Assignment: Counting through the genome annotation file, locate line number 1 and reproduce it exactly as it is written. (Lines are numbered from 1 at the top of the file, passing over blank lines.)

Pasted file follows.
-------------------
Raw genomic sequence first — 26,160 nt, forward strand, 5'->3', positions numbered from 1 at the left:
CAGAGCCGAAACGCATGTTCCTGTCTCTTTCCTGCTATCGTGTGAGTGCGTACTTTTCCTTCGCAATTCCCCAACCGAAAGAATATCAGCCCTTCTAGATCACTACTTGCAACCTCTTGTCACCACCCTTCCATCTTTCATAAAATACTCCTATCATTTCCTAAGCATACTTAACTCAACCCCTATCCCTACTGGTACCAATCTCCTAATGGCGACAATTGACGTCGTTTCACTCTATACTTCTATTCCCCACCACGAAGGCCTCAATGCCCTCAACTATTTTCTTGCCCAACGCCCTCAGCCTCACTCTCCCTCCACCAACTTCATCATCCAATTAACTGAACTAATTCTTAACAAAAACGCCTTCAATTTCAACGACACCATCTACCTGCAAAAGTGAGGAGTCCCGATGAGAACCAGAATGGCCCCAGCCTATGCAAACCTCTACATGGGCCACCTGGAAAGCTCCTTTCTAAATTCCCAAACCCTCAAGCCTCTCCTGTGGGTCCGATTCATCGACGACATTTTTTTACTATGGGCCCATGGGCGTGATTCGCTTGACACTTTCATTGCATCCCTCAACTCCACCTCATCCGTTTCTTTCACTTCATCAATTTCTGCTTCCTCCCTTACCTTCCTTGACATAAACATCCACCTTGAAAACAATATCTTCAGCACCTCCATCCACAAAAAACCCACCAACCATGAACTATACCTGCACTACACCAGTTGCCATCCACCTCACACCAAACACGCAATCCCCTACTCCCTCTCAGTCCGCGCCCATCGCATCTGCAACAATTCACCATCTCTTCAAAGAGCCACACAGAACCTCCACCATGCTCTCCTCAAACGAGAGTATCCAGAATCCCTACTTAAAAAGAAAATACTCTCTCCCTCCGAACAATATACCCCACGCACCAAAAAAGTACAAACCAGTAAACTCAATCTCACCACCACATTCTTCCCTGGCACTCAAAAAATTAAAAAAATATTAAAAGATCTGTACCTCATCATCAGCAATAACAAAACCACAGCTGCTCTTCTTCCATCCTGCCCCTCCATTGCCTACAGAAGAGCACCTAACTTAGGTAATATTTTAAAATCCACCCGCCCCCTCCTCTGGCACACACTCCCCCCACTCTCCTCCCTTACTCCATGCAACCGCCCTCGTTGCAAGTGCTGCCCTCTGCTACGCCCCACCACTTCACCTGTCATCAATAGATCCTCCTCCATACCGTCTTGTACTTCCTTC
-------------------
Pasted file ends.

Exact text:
Raw genomic sequence first — 26,160 nt, forward strand, 5'->3', positions numbered from 1 at the left: